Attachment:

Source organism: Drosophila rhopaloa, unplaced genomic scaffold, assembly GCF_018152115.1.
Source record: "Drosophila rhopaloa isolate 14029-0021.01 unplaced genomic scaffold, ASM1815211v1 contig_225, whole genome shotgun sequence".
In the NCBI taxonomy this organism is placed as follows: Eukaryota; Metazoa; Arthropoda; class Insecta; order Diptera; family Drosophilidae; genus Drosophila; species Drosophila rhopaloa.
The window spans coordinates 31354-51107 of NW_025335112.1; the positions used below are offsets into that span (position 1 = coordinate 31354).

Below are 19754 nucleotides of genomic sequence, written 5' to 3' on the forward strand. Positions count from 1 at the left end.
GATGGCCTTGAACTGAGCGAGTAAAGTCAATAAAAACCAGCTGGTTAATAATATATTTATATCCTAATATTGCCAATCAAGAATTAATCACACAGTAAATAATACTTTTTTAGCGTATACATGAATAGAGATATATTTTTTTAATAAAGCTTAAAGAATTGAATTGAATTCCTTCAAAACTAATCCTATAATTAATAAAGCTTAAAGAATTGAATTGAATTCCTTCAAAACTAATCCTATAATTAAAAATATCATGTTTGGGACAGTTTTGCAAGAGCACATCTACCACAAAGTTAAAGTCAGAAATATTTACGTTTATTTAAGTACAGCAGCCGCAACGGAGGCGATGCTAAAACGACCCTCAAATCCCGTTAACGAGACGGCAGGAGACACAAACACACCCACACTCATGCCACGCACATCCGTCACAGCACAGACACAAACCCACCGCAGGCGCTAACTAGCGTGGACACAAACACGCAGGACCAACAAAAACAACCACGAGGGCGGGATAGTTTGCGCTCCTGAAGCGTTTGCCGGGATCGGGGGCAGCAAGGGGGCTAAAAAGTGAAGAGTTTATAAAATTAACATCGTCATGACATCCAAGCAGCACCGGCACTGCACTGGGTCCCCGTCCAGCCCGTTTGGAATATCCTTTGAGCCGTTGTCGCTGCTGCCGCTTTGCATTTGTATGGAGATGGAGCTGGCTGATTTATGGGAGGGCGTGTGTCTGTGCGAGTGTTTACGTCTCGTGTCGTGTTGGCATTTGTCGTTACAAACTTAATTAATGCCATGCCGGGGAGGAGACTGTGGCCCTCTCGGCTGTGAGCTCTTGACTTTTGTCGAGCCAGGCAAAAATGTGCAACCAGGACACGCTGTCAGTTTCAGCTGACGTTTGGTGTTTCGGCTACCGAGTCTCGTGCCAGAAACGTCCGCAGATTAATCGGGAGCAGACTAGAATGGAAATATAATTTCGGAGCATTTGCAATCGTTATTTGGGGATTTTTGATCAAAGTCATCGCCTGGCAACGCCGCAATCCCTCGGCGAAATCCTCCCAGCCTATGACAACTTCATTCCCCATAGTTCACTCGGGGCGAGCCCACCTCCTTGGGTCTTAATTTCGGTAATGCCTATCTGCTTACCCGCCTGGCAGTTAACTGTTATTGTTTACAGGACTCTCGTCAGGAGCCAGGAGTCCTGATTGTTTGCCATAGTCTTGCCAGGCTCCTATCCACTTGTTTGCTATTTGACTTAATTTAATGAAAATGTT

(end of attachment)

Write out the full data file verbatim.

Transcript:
Source organism: Drosophila rhopaloa, unplaced genomic scaffold, assembly GCF_018152115.1.
Source record: "Drosophila rhopaloa isolate 14029-0021.01 unplaced genomic scaffold, ASM1815211v1 contig_225, whole genome shotgun sequence".
In the NCBI taxonomy this organism is placed as follows: Eukaryota; Metazoa; Arthropoda; class Insecta; order Diptera; family Drosophilidae; genus Drosophila; species Drosophila rhopaloa.
The window spans coordinates 31354-51107 of NW_025335112.1; the positions used below are offsets into that span (position 1 = coordinate 31354).

Below are 19754 nucleotides of genomic sequence, written 5' to 3' on the forward strand. Positions count from 1 at the left end.
GATGGCCTTGAACTGAGCGAGTAAAGTCAATAAAAACCAGCTGGTTAATAATATATTTATATCCTAATATTGCCAATCAAGAATTAATCACACAGTAAATAATACTTTTTTAGCGTATACATGAATAGAGATATATTTTTTTAATAAAGCTTAAAGAATTGAATTGAATTCCTTCAAAACTAATCCTATAATTAATAAAGCTTAAAGAATTGAATTGAATTCCTTCAAAACTAATCCTATAATTAAAAATATCATGTTTGGGACAGTTTTGCAAGAGCACATCTACCACAAAGTTAAAGTCAGAAATATTTACGTTTATTTAAGTACAGCAGCCGCAACGGAGGCGATGCTAAAACGACCCTCAAATCCCGTTAACGAGACGGCAGGAGACACAAACACACCCACACTCATGCCACGCACATCCGTCACAGCACAGACACAAACCCACCGCAGGCGCTAACTAGCGTGGACACAAACACGCAGGACCAACAAAAACAACCACGAGGGCGGGATAGTTTGCGCTCCTGAAGCGTTTGCCGGGATCGGGGGCAGCAAGGGGGCTAAAAAGTGAAGAGTTTATAAAATTAACATCGTCATGACATCCAAGCAGCACCGGCACTGCACTGGGTCCCCGTCCAGCCCGTTTGGAATATCCTTTGAGCCGTTGTCGCTGCTGCCGCTTTGCATTTGTATGGAGATGGAGCTGGCTGATTTATGGGAGGGCGTGTGTCTGTGCGAGTGTTTACGTCTCGTGTCGTGTTGGCATTTGTCGTTACAAACTTAATTAATGCCATGCCGGGGAGGAGACTGTGGCCCTCTCGGCTGTGAGCTCTTGACTTTTGTCGAGCCAGGCAAAAATGTGCAACCAGGACACGCTGTCAGTTTCAGCTGACGTTTGGTGTTTCGGCTACCGAGTCTCGTGCCAGAAACGTCCGCAGATTAATCGGGAGCAGACTAGAATGGAAATATAATTTCGGAGCATTTGCAATCGTTATTTGGGGATTTTTGATCAAAGTCATCGCCTGGCAACGCCGCAATCCCTCGGCGAAATCCTCCCAGCCTATGACAACTTCATTCCCCATAGTTCACTCGGGGCGAGCCCACCTCCTTGGGTCTTAATTTCGGTAATGCCTATCTGCTTACCCGCCTGGCAGTTAACTGTTATTGTTTACAGGACTCTCGTCAGGAGCCAGGAGTCCTGATTGTTTGCCATAGTCTTGCCAGGCTCCTATCCACTTGTTTGCTATTTGACTTAATTTAATGAAAATGTT